What is prognosis? Prediction for the course of a disease.
What is proxy? A person who acts on behalf of another person.
What is uniform anatomical gift act? A state statute allowing persons 18 years of age and of sound mind to make a gift of any or all body parts for purposes of organ transplantation or medical research.
What is affirmative defense? Allows the defendant (usually physician or hospital)to present evidence that they patient's condition was the result of factors other than the defendant's negligence.
What is alternative dispute resolution (ADR)? Methods for resolving a civil dispute that do not involve going to court.
What is arbitration? Submitting a dispute for resolution to a person other than a judge.
What is arbitrator? A person chosen to decide a disagreement between two parties.
What is assumption of risk? A legal defense that prevents plaintiff voluntarily accepts a risk associated with the activity.
What is borrowed servant doctrine? A special application of respondeat superior in which an employer lends an employee to someone else.
What is cap? LIMIT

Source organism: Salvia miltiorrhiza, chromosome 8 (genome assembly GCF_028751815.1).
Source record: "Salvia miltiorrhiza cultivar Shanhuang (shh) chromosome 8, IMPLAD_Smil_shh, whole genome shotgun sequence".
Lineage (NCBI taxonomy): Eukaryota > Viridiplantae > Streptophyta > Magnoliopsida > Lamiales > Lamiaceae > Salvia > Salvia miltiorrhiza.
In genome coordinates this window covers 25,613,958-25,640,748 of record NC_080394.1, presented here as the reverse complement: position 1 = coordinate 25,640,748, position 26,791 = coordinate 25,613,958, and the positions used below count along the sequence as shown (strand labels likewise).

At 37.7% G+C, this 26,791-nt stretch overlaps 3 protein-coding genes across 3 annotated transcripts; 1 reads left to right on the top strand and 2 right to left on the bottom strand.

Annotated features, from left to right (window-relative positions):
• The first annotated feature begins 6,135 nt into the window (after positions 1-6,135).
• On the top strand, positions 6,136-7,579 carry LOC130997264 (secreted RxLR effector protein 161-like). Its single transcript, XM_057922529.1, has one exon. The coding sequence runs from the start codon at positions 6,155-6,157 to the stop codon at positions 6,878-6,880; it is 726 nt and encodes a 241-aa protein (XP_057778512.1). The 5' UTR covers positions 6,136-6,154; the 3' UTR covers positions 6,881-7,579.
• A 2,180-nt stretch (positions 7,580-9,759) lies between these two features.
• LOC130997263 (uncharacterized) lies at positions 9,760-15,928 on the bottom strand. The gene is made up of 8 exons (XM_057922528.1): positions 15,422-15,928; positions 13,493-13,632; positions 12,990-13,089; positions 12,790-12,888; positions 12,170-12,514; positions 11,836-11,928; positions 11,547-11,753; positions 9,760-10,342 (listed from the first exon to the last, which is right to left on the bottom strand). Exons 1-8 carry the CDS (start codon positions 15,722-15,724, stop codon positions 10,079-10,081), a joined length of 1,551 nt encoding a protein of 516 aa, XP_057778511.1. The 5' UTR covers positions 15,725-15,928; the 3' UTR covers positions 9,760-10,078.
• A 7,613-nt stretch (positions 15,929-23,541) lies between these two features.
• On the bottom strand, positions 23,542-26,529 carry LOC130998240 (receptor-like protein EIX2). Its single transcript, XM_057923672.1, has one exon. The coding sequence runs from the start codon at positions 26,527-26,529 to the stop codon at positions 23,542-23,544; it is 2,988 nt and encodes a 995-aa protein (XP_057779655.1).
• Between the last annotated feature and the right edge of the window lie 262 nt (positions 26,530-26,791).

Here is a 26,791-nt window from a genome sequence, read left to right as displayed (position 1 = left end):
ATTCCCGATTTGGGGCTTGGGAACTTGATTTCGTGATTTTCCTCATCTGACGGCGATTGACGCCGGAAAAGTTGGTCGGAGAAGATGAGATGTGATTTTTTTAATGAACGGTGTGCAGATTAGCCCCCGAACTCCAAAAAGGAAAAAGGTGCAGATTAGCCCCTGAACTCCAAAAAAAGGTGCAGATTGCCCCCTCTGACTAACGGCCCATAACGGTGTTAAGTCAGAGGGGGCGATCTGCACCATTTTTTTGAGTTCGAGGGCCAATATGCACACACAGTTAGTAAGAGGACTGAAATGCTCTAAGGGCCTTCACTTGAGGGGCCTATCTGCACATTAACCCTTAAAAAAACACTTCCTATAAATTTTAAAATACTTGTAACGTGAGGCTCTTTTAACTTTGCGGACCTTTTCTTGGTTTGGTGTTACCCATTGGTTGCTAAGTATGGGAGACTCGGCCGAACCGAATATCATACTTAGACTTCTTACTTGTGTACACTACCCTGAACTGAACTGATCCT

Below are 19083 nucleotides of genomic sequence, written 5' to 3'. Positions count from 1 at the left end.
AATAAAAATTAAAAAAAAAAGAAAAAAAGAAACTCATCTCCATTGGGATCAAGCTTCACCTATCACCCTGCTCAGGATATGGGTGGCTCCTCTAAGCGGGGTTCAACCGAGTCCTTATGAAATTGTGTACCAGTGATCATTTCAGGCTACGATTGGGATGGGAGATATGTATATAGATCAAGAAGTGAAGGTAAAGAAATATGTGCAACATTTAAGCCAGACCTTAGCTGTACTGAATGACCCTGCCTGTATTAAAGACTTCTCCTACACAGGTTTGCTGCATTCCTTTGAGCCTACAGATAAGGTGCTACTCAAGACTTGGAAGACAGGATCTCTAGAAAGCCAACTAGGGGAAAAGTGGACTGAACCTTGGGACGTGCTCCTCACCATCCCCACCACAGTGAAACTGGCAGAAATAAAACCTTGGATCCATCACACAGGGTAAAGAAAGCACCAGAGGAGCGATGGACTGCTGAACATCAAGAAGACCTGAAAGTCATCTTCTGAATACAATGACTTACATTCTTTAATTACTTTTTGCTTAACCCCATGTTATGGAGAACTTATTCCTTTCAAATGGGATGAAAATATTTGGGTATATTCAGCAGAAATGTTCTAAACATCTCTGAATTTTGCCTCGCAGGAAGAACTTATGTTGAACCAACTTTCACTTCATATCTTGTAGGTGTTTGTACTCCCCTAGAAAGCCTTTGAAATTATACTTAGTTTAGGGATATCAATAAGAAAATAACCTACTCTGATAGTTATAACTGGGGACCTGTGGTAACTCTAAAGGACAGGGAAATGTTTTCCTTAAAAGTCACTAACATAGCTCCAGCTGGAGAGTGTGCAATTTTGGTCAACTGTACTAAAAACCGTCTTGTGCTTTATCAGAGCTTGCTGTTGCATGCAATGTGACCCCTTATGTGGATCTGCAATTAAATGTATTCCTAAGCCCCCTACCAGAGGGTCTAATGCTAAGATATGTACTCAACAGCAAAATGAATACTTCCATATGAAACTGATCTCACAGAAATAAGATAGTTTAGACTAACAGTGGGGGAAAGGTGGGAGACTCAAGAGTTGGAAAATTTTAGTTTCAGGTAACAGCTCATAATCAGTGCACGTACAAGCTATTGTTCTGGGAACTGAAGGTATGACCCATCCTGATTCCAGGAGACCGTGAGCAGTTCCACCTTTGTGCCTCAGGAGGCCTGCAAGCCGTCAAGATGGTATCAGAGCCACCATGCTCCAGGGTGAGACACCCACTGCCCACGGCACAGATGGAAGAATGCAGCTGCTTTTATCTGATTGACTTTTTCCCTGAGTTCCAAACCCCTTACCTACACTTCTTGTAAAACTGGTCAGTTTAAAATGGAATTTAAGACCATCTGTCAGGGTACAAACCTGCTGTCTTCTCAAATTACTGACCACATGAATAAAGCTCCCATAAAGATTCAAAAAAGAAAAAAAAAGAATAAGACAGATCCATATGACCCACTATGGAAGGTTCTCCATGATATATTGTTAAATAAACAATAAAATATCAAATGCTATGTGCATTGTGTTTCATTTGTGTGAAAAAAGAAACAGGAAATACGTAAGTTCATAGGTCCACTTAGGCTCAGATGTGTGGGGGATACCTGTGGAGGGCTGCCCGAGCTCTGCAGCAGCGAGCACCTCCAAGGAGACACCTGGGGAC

What is claims-made insurance? Liability insurance that covers the insured party for only the clams made during thetime period the policy is in effect (or policy year).
What is comparative negligence? A defense, similar to contributory negligence, that the plaintiff's own negligence helped cause the injury; not a complete car to recovery of damages but only damages based on the amount of the plaintiff's fault.
What is compensatory damages? An amount of money awarded by the court to make us for loss of income or emotional pain and suffering.
What is contributory negligence? Conduct on the part of the plaintiff that is a contributing cause of injuries; a complete bar to recovery of damages.
What is Damages? Any injuries caused by the defendant; usually a monetary award is given as compensation.
What is defensive medicine? Ordering more tests and procedures than are necessary in order to protect oneself from a lawsuit.
What is dereliction? Neglect, as in neglect of duty.
What is direct cause? The continuous sequence of events, unbroken by any intervening cause, that produces an injury and without which the injury would not have occurred.
What is duty? Obligation or responsibility.
What is feasance? Doing an act or performing a duty.